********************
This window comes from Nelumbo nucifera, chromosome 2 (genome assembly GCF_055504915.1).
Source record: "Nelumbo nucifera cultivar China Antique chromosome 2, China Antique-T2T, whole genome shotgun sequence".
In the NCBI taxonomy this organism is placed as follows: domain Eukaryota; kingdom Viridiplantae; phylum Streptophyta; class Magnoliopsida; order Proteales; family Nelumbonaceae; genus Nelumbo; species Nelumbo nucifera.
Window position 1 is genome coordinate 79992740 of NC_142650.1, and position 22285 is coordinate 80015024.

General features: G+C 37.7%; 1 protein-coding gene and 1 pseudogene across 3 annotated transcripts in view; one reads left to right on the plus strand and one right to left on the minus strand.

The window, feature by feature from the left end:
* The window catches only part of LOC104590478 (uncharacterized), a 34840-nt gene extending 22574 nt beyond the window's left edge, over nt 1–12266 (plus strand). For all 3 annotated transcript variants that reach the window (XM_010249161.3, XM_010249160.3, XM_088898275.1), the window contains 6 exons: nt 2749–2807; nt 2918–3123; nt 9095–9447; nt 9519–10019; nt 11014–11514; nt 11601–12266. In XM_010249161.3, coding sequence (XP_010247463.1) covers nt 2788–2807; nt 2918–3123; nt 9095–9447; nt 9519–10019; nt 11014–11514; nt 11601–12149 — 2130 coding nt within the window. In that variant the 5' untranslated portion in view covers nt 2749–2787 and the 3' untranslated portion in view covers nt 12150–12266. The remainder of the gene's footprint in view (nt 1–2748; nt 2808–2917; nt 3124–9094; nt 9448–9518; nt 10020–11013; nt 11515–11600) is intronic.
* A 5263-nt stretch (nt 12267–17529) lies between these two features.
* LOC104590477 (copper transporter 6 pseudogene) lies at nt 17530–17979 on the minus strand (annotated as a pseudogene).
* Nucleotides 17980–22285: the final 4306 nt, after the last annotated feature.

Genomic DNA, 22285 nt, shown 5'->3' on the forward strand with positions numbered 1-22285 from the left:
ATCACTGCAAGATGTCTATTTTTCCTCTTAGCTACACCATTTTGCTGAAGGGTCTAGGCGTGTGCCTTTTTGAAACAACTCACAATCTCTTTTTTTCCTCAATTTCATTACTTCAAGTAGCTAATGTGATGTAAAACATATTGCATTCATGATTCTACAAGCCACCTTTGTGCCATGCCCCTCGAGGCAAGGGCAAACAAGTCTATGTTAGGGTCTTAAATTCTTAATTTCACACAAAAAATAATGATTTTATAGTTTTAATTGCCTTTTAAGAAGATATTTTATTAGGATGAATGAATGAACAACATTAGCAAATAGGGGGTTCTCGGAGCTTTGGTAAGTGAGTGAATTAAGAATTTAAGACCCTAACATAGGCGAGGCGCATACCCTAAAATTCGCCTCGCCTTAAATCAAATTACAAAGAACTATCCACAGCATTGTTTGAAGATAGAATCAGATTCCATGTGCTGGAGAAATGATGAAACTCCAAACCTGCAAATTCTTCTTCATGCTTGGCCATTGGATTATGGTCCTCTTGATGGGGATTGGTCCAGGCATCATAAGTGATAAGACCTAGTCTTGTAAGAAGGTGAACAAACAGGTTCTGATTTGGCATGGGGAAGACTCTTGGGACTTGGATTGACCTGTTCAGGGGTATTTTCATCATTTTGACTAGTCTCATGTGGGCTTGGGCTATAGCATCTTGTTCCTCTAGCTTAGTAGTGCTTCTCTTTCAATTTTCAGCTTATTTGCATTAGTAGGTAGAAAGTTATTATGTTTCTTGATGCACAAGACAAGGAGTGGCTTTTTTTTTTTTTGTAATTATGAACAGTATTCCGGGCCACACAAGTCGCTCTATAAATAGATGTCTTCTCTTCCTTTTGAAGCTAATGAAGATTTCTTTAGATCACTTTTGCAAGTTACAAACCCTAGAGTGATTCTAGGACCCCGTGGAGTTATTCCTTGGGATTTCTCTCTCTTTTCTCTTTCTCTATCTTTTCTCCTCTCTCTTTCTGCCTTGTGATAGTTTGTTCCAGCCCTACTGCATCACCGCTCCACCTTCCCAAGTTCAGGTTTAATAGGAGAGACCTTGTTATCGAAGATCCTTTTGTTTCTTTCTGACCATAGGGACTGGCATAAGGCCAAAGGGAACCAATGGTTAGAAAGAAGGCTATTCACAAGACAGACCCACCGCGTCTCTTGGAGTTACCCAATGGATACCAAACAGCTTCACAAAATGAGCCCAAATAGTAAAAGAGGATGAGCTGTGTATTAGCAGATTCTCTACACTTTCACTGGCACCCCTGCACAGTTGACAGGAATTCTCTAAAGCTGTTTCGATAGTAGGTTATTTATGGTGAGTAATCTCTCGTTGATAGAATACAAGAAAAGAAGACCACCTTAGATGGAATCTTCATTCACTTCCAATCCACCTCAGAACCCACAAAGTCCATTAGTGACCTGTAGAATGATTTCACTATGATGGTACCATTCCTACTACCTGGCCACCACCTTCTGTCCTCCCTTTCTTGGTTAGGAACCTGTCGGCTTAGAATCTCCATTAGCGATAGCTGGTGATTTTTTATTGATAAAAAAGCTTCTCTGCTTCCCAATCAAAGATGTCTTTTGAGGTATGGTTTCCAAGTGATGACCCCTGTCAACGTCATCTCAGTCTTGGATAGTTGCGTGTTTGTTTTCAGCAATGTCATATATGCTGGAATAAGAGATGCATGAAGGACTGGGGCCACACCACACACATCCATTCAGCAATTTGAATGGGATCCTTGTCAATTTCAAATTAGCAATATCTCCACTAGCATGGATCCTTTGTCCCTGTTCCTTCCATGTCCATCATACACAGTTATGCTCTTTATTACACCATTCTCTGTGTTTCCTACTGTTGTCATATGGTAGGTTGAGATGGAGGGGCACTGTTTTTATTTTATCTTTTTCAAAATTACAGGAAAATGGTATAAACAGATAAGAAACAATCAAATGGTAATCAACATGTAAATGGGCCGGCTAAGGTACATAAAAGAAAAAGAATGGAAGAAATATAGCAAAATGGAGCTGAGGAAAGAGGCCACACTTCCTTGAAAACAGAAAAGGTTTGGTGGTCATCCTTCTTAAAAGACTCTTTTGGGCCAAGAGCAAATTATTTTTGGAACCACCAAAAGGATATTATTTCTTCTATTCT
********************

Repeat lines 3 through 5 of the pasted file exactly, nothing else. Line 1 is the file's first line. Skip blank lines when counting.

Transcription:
In the NCBI taxonomy this organism is placed as follows: domain Eukaryota; kingdom Viridiplantae; phylum Streptophyta; class Magnoliopsida; order Proteales; family Nelumbonaceae; genus Nelumbo; species Nelumbo nucifera.
Window position 1 is genome coordinate 79992740 of NC_142650.1, and position 22285 is coordinate 80015024.

General features: G+C 37.7%; 1 protein-coding gene and 1 pseudogene across 3 annotated transcripts in view; one reads left to right on the plus strand and one right to left on the minus strand.